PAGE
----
# As Z Notes

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The syllabus includes the main theoretical concepts which are fundamental to the subject, some current applications of physics, and a strong emphasis on advanced practical skills. The emphasis throughout is on the understanding of concepts and the application of physics ideas in novel contexts as well as on the acquisition of knowledge.

If you don’t want to mess around here between notes, slides, e-books etc and just want to have past papers of Cambridge International AS and A Level Physics (9702). Due to the nature of the mathematics on this site it is best views in landscape mode.

If your device is not in landscape mode many of the equations will run off the side of your device (should be able to scroll to see them) and some menu items will be cut off due to the narrow screen width. In the last two sections of this chapter we’ll be looking at some alternate coordinate systems for three-dimensional space.

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This one is fairly simple as it is nothing more than an extension of polar coordinates into three dimensions. The third equation is just an acknowledgement that the $$z$$-coordinate of a point in Cartesian and polar coordinates is the same.

Since we are now in three dimensions and there is no $$z$$ in equation this means it is allowed to vary freely. B $${r^2} + {z ^2} = 100$$ Show Solutions equation will be easy to identify once we convert back to Cartesian coordinates.

C $$z = r$$ Show SolutionAgain, this one won’t be too bad if we convert back to Cartesian. For reasons that will be apparent eventually, we’ll first square both sides, then convert.

Z lecture notes: Introduction Apply logic and simple mathematics to computing. Gain understanding through analysis rather than experiments (testing).

Can be applied to behavior (specification), structure (design, “refinement''), implementation (verification). Discover errors by analysis (earlier) instead of by testing or customer experiences (later).

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Document development thoroughly to permit more objective technical evaluation and review (even automated analysis, machine checking). Infallible (but some products can be checked more conclusively).

Formal semantics (unlike most programming languages): you can calculate whether two formulas (specifications, programs) mean the same thing by formula manipulation. Notational conventions for logic and simple mathematics.

Discrete mathematics with declarations and structure (“paragraphs''). Literature, reference manual, draft ANSI/ISO standard.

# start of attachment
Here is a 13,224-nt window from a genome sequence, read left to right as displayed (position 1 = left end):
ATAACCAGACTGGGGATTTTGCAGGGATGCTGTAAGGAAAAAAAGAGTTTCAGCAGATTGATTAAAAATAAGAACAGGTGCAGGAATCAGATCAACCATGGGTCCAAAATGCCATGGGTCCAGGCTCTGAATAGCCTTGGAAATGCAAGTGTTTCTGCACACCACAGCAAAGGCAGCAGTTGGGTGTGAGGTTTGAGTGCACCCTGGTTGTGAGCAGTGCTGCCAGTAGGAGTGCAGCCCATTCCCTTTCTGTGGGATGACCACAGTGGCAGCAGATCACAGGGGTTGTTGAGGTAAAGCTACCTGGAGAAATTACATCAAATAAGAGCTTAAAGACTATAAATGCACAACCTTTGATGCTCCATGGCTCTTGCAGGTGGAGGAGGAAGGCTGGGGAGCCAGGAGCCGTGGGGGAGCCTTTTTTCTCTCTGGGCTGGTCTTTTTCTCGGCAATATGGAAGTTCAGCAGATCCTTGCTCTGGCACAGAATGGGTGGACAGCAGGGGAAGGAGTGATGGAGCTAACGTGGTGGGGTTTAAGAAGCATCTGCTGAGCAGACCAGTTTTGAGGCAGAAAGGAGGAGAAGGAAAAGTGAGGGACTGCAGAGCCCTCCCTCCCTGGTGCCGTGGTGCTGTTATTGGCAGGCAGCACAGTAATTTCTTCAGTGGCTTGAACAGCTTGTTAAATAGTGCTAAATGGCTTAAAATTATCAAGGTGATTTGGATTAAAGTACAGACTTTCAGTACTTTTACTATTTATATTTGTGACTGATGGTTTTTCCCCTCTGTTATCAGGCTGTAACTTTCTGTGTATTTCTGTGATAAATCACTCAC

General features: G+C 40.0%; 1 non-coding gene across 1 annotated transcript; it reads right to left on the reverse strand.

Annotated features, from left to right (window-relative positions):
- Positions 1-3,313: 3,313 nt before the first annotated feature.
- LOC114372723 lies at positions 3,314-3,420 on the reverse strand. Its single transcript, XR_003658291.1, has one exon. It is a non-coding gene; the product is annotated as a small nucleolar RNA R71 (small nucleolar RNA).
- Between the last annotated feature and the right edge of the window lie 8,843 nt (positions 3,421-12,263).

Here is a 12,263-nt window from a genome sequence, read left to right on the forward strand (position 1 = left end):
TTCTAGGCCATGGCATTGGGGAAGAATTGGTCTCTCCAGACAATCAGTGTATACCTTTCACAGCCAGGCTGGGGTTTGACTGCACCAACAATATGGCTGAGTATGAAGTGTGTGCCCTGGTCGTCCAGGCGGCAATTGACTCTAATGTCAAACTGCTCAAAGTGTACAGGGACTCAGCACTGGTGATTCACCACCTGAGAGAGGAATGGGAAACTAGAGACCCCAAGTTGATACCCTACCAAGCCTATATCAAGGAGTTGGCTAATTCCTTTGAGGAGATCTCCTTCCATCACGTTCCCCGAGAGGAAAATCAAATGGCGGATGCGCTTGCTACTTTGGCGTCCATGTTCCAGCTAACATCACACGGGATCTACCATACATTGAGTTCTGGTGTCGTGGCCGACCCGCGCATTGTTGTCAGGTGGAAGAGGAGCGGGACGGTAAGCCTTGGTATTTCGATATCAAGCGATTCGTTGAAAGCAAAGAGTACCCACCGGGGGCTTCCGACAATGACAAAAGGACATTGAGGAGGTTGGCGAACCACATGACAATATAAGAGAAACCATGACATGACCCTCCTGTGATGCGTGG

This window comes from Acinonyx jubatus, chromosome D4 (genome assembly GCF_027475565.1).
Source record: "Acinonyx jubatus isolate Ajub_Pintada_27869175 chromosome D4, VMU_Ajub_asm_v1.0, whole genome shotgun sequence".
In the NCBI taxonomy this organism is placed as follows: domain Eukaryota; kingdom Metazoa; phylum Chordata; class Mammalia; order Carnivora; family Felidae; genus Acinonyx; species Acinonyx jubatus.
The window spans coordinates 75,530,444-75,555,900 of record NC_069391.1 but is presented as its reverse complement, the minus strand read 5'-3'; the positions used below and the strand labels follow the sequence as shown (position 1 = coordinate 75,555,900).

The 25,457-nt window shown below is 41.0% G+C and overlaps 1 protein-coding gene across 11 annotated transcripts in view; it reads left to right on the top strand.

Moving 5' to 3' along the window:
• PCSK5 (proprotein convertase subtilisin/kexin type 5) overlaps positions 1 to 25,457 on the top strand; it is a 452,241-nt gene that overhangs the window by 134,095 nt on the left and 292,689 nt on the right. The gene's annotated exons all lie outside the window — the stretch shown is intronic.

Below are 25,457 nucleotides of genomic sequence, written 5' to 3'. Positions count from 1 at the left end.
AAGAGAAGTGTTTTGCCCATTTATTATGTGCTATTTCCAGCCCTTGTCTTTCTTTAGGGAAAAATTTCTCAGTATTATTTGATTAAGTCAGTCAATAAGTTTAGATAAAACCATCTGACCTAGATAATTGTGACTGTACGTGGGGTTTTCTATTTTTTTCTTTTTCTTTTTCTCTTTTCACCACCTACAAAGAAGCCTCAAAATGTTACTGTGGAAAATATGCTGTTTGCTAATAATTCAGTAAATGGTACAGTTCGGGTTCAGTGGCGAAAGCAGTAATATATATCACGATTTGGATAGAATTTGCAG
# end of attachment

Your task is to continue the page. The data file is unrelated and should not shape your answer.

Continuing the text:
More effort in early project stages. Show Mobile NoticeS how All Notes Hide All Notes You appear to be on a device with a “narrow” screen width (i.e. you are probably on a mobile phone).

Due to the nature of the mathematics on this site it is best views in landscape mode. If your device is not in landscape mode many of the equations will run off the side of your device (should be able to scroll to see them) and some menu items will be cut off due to the narrow screen width.

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\ Let’s start simple by integrating over the box, \ Note that we integrated with respect to $$x$$ first, then $$y$$, and finally $$z$$ here, but in fact there is no reason to the integrals in this order.

Let’s do a quick example of this type of triple integral. \ \times \left \times \left\] Show Solutions to make the point that order doesn’t matter let’s use a different order from that listed above.

\begin{align*}\ii int\limits_{B}{{8xyz\, dV}} & = \int_{{\,1}}^{{\,2}}{{\int_{{\,2}}^{{\,3}}{{\int_{{\,0}}^{1}{{8xyz\, dz}}\, dx}}\, dy}}\\ & = \int_{{\,1}}^{{\,2}}{{\int_{{\,2}}^{{\,3}}{{\left. {2{x^2}y} \right|_2^3\, dy}}\\ & = \int_{{\,1}}^{{\,2}}{{10y\, dy}} = 15\end{align*} Before moving on to more general regions let’s get a nice geometric interpretation about the triple integral out-of-the-way so we can use it in some examples to follow.

\\, dA}}\] where the double integral can be evaluated in any of the methods that we saw in the previous couple of sections. Example 2 Evaluate $$\display style \ii int\limits_{E}{{2x\, dV}}$$ where $$E$$ is the region under the plane $$2x + 3y + z = 6$$ that lies in the first octane.

Show Solution should first define octane. We can get a visualization of the region by pretending to look straight down on the object from above.

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Show Solution In this case we’ve been given $$D$$ and so we won’t have to really work to find that. Here is a sketch of the region $$D$$ as well as a quick sketch of the plane and the curves defining $$D$$ projected out past the plane, so we can get an idea of what the region we’re dealing with looks like.

Example 4 Evaluate $$\display style \ii int\limits_{E}{{\sort {3{x^2} + 3{z ^2}} \, dV}}$$ where $$E$$ is the solid bounded by $$y = 2{x^2} + 2{z ^2}$$ and the plane $$y = 8$$. The region $$D$$ in the $$oz$$-plane can be found by “standing” in front of this solid, and we can see that $$D$$ will be a disk in the $$oz$$-plane.

This disk will come from the front of the solid, and we can determine the equation of the disk by setting the elliptic paraboloid and the plane equal. \ This region, as well as the integral, both seems to suggest that we should use something like polar coordinates.

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